So coming back to Ash’s first tournament and Doug’s first tooth, the phrases first tournament and first tooth are relational nouns, such that when they combine with a possessive, one interpretation is that it’s a relational possessive. For X’s first tournament, the salient relationship is the “first tournament that X participated in” relationship. For X’s first tooth, it is the “first tooth that X cut” relationship. And if you stubbornly hold these meanings constant while you assemble the rest of the semantics of Ash won his first tournament and Doug lost his first tooth, you get the unintended readings listed above.

So, you ask, the next time you hear, “Someone VERB his/her first NOUN,” how will you know whether you’re dealing with the constructional meaning or the relational-possessive one? Well, there’s context, of course, but where’s the fun in that? Instead, you can follow these simple guidelines:

  1. Assume “his/her” is a relational possessive, and identify the salient relationship. For example, “first tournament that X participates in” for first tournament.
  2. Consider the verb in the phrase. Does it mean approximately the same thing as the salient relationship? For example, win does not mean the same thing as “participate in”.
  3. If yes, it’s probably the constructional meaning, since the R-P one will be tautologous. For example, if I said, “Ash participated in his first tournament,” the constructional meaning would be “Ash participated in a tournament for the first time,” but the relational-possessive one would be “Ash participated in the first tournament that he participated in.”
  4. If no, it could still be either reading, as demonstrated with the two readings for Ash won his first tournament.

  5. However, the more out of the ordinary the verb, the more probable the R-P meaning. For example, Lenny declined his first promotion could plausibly mean either “Lenny declined a promotion for the first time (in his long history of promotions)” or “Lenny declined the first promotion that he was offered.” But Lenny told everyone about his first promotion most likely has the R-P meaning: “Lenny told everyone about the first promotion he was offered.” What’s out of the ordinary can vary, and here you’ll have to consider context after all.

Once you get the readings straightened out in your own head, you can have even more fun with them. For instance, you can crack up your friends with jokes like this one that I’ll leave you with.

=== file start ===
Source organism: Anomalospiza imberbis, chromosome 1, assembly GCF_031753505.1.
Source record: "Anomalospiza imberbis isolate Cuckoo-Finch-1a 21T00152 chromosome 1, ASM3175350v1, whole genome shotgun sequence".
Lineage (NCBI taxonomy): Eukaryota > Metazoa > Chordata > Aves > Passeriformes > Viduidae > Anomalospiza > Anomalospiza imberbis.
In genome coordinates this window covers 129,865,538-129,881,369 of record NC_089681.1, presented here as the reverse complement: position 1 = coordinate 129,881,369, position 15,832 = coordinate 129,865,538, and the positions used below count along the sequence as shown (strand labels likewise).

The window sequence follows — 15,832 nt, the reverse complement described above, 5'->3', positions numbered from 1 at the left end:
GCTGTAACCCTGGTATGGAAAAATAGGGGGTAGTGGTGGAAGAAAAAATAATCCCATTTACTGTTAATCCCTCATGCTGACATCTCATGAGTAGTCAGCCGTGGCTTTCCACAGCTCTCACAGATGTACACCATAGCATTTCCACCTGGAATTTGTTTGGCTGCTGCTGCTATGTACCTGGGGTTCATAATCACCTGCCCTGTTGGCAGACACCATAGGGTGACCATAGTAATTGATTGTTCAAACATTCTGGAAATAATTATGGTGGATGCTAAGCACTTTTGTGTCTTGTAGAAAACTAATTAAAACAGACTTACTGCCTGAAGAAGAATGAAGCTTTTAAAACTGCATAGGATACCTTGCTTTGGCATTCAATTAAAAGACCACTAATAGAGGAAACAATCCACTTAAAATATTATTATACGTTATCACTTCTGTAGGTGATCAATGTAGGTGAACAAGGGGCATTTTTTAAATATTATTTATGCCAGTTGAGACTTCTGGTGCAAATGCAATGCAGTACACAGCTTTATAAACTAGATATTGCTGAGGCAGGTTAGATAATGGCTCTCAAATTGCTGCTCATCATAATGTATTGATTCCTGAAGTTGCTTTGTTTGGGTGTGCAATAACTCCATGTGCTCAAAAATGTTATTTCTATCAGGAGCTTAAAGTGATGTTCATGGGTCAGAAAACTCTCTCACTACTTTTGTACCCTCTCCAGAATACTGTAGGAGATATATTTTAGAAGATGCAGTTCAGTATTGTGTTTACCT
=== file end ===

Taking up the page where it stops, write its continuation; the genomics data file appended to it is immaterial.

1. Doug’s first word was uh-oh.
  2. Today, Doug said, “Uh-oh, look Daddy, Barney vomited on the carpet.”
  3. Therefore, Doug said his first word today!

4 Responses to “First Time”

  1. Brock said

    Another good illustration is this syllogism:

    1. That’s my dog.
    2. That dog is a mother.
    3. Therefore, that dog is my mother.

    Only a real son of a bitch could say something like this.This syllogism worked in Ancient Greek as well, and can be found in Plato’s Euthydemus (298d):

    If you will answer my questions, said Dionysodorus, I will soon extract the same admissions from you, Ctesippus. You say that you have a dog.

    Yes, a villain of a one, said Ctesippus.
    And he has puppies?
    Yes, and they are very like himself.
    And the dog is the father of them?
    Yes, he said, I certainly saw him and the mother of the puppies come together.

    And is he not yours?
    To be sure he is.
    Then he is a father, and he is yours; ergo, he is your father, and the puppies are your brothers.

  2. Blar said

    Thanks for stopping by Blargh Blog, and congratulations on being the first person to comment on & [the first person to] link to my blog. I post to “ask a linguist”, and a linguist happens to wander in. And not just any linguist, but one whose blog I already read and respect and who is about to post on that very topic. The internet sure is amazing.

  3. […] if you liked this post from a few years ago about [Verb] one’s first [Noun], check out this one from David Beaver on Language Log. He’s found the same kind of ambiguity […]

  4. […] noticed the same ambiguity here that I noticed in sentences like Doug lost his first tooth. If you look just at first tooth or 20th child, you have to figure out what sequence you’re […]